Contemporary actor training in the US and UK has become increasingly multicultural and multilinguistic. Border-crossing, cross-cultural exchange in contemporary theatre practices, and the rise of the intercultural actor has meant that actor training today has been shaped by multiple modes of training and differing worldviews. How might mainstream Anglo-American voice training for actors address the needs of students who bring multiple worldviews into the training studio? When several vocal training traditions are learned simultaneously, how does this shift the way actors think, talk, and perform? How does this change the way actors understand what a voice is? What it can/should do? How it can/should do it?
Using adaptations of a traditional Korean vocal art, p’ansori, with adaptations of the "natural" or "free" voice approach, Tara McAllister-Viel offers an alternative approach to training actors’ voices by (re)considering the materials of training: breath, sound, "presence," and text. This work contributes to ongoing discussions about the future of voice pedagogy in theatre, for those practitioners and scholars interested in performance studies, ethnomusicology, voice studies, and intercultural theories and practices.
Table of Contents
1. Conversations and Methodologies: Embodiment, Interculturalism and Practice-as-Research
2. What is the ‘natural/free’ voice approach?
3. What is sŏngŭm [성음] in p’ansori [판소리]?
4. The Role of Breath in training actors’ voices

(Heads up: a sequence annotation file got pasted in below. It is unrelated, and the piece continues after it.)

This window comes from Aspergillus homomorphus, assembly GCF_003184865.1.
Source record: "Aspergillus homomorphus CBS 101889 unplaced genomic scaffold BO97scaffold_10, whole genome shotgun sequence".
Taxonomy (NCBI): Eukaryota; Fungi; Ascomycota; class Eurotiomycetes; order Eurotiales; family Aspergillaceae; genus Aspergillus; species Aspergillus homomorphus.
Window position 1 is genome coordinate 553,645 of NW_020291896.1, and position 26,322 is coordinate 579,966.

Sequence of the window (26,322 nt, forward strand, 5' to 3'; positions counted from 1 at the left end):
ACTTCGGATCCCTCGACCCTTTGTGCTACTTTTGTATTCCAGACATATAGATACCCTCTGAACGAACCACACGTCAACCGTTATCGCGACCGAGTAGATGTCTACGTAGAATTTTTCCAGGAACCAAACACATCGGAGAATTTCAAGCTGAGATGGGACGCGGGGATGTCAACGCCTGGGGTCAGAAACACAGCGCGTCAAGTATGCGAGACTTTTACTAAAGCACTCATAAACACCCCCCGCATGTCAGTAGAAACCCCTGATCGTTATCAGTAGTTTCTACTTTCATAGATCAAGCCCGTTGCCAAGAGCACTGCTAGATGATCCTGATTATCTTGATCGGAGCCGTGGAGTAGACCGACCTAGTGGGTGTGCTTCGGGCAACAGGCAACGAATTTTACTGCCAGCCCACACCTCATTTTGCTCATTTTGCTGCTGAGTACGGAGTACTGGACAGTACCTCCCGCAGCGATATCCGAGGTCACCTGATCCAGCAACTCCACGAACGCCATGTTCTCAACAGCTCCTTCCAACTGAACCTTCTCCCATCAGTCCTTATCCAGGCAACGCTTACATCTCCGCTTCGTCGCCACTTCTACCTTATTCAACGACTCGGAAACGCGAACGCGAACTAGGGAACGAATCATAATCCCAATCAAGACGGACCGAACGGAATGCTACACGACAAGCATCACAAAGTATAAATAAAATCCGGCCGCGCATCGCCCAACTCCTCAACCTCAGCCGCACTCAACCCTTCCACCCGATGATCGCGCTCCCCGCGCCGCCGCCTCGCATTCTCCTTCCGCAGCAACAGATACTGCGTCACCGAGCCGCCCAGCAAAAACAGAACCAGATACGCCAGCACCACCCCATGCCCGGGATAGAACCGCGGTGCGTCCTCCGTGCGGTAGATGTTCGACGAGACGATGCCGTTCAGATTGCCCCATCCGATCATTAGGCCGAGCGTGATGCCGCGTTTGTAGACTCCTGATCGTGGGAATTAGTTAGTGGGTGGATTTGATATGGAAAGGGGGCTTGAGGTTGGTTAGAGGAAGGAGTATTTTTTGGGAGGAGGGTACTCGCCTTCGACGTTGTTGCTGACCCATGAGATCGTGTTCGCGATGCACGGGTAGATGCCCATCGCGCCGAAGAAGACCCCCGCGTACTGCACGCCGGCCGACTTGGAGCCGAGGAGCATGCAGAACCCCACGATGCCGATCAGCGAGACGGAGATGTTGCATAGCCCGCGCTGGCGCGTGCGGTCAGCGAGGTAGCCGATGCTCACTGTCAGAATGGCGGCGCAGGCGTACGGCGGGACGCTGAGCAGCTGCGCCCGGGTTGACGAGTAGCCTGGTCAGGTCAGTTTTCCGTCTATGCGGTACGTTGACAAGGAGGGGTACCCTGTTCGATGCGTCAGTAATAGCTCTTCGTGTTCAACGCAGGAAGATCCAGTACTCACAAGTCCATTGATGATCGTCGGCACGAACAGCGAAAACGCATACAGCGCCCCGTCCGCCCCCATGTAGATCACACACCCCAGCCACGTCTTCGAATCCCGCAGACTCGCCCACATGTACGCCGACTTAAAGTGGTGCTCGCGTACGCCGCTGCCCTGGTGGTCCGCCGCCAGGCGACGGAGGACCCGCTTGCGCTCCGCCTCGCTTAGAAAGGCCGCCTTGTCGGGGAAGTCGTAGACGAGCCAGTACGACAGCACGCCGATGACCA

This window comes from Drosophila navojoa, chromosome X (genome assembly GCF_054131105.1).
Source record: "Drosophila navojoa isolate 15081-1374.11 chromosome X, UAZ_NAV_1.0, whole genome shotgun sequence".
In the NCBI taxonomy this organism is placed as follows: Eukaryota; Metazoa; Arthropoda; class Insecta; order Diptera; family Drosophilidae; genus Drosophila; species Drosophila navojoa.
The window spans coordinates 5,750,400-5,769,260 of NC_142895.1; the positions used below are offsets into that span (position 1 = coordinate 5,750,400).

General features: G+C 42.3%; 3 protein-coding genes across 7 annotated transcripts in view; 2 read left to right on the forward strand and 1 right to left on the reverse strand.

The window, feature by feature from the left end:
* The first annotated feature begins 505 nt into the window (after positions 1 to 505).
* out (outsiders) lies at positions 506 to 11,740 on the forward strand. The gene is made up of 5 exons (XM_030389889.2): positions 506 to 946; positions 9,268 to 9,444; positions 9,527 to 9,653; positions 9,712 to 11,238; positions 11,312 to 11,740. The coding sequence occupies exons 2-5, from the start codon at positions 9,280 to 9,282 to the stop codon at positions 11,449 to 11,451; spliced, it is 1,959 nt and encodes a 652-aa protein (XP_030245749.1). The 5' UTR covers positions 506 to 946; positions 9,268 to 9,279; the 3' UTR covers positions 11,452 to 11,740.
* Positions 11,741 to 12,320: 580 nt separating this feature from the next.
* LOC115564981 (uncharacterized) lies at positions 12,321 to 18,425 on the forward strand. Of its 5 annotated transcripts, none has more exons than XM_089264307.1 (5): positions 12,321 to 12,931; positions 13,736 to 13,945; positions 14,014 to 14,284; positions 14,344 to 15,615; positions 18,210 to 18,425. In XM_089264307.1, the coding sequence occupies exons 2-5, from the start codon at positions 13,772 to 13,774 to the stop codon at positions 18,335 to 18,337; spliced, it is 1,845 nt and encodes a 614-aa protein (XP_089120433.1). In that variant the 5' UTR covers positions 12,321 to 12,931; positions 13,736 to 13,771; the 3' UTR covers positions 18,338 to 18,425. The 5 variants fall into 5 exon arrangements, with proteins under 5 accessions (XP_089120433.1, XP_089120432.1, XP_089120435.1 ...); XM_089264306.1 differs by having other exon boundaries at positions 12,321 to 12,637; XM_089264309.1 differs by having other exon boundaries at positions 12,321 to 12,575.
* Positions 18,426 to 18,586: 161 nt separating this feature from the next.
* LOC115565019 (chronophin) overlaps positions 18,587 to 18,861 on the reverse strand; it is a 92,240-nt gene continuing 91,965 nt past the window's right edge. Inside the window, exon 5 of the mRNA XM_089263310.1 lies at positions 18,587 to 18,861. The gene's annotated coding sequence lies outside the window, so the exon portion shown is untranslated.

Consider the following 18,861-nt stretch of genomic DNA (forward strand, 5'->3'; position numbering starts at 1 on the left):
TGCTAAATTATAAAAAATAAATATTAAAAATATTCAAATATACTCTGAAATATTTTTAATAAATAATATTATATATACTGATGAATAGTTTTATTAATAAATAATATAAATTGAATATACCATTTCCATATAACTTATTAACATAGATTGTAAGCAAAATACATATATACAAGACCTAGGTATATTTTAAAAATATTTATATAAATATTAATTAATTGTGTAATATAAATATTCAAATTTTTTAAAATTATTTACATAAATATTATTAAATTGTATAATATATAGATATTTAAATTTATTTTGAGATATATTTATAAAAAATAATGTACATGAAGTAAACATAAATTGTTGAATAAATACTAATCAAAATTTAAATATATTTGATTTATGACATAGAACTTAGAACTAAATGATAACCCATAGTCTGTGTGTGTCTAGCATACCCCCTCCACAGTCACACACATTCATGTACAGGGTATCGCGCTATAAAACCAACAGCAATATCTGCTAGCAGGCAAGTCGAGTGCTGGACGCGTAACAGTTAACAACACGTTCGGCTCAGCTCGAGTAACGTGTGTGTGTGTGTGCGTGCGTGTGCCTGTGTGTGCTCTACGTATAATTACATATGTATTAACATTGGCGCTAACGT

5. The Role of "Presence" in Training Actors’ Voices
6. Text/Vocal Text: the Role of Voice/Sound and Text
Tara McAllister-Viel is Head of Voice and Speech at East 15 Acting School, UK.
"Based on years of experience as a professional voice teacher, director, and researcher, this is a timely, essential, and vital reconsideration of voice training from intercultural and interdisciplinary perspectives."
- Phillip Zarrilli, Artistic Director, The Llanarth Group; Emeritus Professor, Exeter University
"McAllister-Viel offers a rich example of how differing cultures of voice training may be productively "interwoven" in a conservatory setting. She has also created a long-needed conversation between the practical work of teaching voice skills and more theoretical explorations of the field. McAllister-Viel’s valuable work models a shared vocabulary that will allow more productive conversations and collaborations between theorists and practitioners, thus leading to a richer learning experience for students."
- Erika Bailey, Voice and Speech Review